It turns out to be a very simple matter. We didn't leave empty-handed when we offed Haight, after all. As an information broker, he was unusually strong with mind magics, but Maurice tore through his mind like it was wet tissue paper, and his memories (along with bits of brain) were flowing out of his nose like water. Turns out Haight knew a bloke who knew a bloke who was a pimp, and whose ladies had been getting an earful from a couple of shifty wands about some cushy spying job on a muggle-born kid just outside of London. Capturing them is dead easy, and they lead us straight to the other three, who put up a considerably more difficult fight. Against two of their own, plus five of us, they fold before there are permanent injuries. Maurice outdoes himself, reshaping their memories and putting them under the Imperius. After that, we dose each with a befuddling beverage to give them the hazy aftereffects of a night of drinking and drop them at their respective homes or rooms.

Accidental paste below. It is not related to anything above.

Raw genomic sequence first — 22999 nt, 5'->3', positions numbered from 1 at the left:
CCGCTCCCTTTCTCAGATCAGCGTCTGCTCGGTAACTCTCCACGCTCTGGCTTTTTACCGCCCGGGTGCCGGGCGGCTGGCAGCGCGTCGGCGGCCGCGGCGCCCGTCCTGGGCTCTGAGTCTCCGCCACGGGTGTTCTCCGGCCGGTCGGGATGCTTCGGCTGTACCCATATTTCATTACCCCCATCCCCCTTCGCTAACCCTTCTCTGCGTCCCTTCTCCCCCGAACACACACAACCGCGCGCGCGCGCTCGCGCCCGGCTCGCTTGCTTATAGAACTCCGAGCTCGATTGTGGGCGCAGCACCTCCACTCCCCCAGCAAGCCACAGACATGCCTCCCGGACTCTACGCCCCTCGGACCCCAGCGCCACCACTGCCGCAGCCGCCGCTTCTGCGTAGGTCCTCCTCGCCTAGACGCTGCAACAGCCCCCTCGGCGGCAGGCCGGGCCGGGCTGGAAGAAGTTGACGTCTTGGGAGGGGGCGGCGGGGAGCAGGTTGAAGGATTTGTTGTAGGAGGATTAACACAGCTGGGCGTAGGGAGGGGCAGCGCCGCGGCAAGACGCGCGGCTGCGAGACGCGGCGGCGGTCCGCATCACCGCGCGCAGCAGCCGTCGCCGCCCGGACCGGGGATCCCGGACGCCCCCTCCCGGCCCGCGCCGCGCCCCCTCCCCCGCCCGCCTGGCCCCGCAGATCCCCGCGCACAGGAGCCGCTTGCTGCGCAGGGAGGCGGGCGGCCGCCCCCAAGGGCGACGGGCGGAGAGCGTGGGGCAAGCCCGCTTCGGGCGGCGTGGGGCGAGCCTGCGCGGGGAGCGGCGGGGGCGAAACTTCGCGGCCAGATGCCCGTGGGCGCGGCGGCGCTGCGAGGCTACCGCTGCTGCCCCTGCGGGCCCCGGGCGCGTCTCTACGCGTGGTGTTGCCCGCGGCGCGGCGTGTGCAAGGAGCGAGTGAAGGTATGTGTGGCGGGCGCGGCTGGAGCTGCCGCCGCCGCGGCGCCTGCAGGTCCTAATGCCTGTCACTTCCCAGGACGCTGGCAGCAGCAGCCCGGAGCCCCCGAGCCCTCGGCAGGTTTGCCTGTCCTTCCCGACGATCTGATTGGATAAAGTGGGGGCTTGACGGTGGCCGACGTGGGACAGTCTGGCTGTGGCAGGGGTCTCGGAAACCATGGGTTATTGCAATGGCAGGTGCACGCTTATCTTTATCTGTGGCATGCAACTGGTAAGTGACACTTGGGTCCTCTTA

The next morning, things proceed exactly as planned. Noon rolls around, but the night shift is nowhere to be seen. The morning shift is pissed off and distracted, leaving an opening for a message to Harry. I said before that I've been training my entire life for moments just like this. If he were real, Holmes would be proud, maybe even a bit jealous. I don't look like David Foster, I look like a fucking curry munching bank manager. I've been making the rounds in this same disguise over several days, so they pay me no mind. Harry answers the door, and the moment I see him, I feel better than I have in weeks. I feel relief, and a bit of disappointment to see that while he's still physically the same, mentally he's lost his edge. He's unsure, but I don't have time for unsure. I force my way into the house, holding him at gunpoint and hoping that Maurice's worries about implanted commands are baseless. I don't want to shoot Harry if I don't have to.